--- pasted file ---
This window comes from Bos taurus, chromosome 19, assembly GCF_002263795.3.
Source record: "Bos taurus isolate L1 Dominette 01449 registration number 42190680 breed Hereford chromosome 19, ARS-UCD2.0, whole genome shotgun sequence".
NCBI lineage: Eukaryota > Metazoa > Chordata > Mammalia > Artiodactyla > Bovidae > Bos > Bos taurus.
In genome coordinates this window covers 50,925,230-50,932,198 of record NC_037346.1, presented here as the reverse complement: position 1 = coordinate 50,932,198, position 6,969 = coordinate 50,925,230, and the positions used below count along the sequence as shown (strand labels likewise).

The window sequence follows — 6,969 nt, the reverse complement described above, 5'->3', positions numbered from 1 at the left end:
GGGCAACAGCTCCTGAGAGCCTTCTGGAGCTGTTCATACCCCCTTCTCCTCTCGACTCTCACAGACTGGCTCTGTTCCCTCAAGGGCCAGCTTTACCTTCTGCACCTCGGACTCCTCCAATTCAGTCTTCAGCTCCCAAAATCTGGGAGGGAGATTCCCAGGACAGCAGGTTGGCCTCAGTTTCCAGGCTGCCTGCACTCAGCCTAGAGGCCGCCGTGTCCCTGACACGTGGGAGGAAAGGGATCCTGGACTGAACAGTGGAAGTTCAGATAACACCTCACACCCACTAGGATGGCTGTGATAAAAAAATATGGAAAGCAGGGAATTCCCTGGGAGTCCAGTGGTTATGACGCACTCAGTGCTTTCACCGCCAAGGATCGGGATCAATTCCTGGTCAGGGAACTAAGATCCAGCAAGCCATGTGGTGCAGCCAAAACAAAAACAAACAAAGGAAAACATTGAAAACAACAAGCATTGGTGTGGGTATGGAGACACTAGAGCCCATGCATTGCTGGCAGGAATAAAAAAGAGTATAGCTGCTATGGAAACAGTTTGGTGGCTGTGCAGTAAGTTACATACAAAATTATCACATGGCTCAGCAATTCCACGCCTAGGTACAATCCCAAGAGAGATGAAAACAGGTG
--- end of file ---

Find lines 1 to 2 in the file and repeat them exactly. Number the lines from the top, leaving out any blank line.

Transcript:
This window comes from Bos taurus, chromosome 19, assembly GCF_002263795.3.
Source record: "Bos taurus isolate L1 Dominette 01449 registration number 42190680 breed Hereford chromosome 19, ARS-UCD2.0, whole genome shotgun sequence".